, Volume 166, Issue 1, pp 253–264

Rapid top–down regulation of plant C:N:P stoichiometry by grasshoppers in an Inner Mongolia grassland ecosystem

Ecosystem ecology - Original Paper


Understanding how food web interactions alter the processing of limiting nutrient elements is an important goal of ecosystem ecology. An experiment manipulating densities of the grasshopper Oedaleus asiaticus was performed to assess top–down effects of grasshoppers on C:N:P stoichiometry of plants and soil in a grassland ecosystem in Inner Mongolia (China). With increased grasshopper feeding, plant biomass declined fourfold, litter abundance increased 30%, and the plant community became dominated by non-host plant taxa. Plant stoichiometric response depended on whether or not the plant was a grasshopper host food species: C:N and C:P ratios increased with increasing grasshopper density (GD) for host plants but decreased in non-host plants. These data suggest either a direct transfer of grasshopper-recycled nutrients from host to non-host plants or a release of non-host plants from nutrient competition with heavily grazed host plants. Litterfall C:N and C:P decreased across moderate levels of grasshopper density but no effects on C:N:P stoichiometry in the surface soil were observed, possibly due to the short experimental period. Our observations of divergent C:N:P stoichiometric response among plant species highlight the important role of grasshopper herbivory in regulating plant community structure and nutrient cycling in grassland ecosystems.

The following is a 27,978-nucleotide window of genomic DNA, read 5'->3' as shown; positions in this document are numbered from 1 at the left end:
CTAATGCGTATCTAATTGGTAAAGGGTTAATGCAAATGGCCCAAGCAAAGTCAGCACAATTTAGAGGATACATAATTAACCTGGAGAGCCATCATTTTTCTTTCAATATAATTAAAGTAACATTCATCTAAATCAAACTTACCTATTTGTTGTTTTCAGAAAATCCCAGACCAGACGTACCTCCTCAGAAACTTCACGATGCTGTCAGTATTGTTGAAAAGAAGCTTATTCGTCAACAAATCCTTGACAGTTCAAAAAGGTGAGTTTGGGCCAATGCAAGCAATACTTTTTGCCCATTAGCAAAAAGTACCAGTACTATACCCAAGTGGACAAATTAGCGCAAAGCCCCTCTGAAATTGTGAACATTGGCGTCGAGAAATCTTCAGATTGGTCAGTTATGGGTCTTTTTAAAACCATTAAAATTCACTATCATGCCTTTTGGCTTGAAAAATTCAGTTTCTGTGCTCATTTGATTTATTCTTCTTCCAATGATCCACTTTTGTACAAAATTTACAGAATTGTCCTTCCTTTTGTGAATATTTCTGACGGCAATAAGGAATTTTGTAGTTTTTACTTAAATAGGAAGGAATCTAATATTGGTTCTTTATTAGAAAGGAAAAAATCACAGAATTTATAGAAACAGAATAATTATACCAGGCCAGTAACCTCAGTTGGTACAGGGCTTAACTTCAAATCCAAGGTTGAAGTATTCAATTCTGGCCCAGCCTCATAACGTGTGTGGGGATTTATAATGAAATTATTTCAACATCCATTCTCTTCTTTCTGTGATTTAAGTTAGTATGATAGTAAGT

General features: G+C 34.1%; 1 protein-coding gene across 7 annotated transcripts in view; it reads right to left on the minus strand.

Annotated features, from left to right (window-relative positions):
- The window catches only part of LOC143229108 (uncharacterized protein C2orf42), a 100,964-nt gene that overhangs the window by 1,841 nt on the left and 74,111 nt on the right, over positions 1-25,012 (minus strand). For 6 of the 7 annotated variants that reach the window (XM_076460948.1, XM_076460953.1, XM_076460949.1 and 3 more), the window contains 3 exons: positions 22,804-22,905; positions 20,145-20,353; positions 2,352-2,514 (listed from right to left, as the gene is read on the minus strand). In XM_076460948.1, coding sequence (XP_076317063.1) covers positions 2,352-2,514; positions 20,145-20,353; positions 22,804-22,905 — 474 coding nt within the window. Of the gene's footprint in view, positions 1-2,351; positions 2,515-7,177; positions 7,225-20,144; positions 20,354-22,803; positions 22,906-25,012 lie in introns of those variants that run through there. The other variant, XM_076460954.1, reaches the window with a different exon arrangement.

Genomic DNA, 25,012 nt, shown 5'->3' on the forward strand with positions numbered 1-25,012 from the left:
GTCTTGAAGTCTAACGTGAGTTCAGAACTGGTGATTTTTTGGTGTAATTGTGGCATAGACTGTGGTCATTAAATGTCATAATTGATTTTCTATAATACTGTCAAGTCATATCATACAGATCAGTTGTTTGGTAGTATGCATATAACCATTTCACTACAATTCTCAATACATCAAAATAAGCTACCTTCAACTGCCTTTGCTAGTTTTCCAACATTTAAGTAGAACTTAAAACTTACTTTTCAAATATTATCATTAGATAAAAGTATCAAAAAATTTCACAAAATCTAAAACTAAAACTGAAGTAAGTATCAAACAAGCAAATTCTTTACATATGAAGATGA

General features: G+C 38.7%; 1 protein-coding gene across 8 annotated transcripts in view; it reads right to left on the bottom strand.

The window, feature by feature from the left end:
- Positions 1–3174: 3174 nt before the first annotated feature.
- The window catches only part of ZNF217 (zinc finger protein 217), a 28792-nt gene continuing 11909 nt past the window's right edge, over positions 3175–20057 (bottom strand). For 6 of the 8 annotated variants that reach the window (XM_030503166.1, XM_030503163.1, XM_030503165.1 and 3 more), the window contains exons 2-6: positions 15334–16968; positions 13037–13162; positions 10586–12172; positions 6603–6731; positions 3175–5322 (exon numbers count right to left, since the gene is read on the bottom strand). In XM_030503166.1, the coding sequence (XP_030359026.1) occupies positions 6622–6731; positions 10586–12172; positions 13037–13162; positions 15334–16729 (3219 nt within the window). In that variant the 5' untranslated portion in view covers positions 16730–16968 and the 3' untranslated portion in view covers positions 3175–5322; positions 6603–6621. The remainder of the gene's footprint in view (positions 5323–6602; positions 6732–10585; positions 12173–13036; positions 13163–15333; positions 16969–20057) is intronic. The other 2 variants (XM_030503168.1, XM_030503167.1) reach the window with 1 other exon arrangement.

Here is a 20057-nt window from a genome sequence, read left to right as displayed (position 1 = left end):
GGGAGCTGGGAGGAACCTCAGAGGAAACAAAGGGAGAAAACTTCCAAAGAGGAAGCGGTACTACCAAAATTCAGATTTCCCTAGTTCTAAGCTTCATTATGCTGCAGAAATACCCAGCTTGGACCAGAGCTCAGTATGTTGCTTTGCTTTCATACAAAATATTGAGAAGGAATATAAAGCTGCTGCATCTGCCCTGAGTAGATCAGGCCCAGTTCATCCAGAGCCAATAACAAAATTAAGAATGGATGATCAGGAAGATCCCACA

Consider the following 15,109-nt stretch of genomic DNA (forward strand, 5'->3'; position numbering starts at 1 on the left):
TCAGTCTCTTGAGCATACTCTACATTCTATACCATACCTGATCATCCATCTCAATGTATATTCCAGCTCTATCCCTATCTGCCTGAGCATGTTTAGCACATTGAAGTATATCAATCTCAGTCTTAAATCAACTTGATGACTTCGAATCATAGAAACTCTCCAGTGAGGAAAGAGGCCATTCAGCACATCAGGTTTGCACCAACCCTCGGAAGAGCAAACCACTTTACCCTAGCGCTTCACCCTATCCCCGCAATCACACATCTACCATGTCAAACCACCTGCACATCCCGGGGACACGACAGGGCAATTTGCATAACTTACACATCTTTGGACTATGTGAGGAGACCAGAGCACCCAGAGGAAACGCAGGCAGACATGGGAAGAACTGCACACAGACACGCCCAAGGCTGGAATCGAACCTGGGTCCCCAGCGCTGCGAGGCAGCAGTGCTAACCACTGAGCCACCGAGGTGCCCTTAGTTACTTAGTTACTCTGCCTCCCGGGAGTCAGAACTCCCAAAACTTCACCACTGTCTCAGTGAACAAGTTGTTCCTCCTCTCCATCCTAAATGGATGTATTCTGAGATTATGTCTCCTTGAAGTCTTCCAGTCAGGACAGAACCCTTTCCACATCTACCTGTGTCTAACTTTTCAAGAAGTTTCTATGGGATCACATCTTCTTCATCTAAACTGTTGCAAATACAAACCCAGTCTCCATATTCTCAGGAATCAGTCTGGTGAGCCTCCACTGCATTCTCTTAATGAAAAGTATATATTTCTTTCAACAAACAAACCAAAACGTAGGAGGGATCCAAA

Stoichiometry Herbivory Nutrient cycling Steppe Grasshopper outbreak 

Supplementary material

442_2011_1904_MOESM1_ESM.doc (228 kb)
Supplementary material 1 (DOC 228 kb)

Copyright information

© Springer-Verlag 2011

Authors and Affiliations

  • Guangming Zhang
    • 1
    • 2
  • Xingguo Han
    • 1
  • James J. Elser
    • 3
  1. 1.State Key Laboratory of Vegetation and Environmental Change, Institute of BotanyChinese Academy of SciencesBeijingChina
  2. 2.Graduate University of Chinese Academy of SciencesBeijingChina
  3. 3.School of Life SciencesArizona State UniversityTempeUSA

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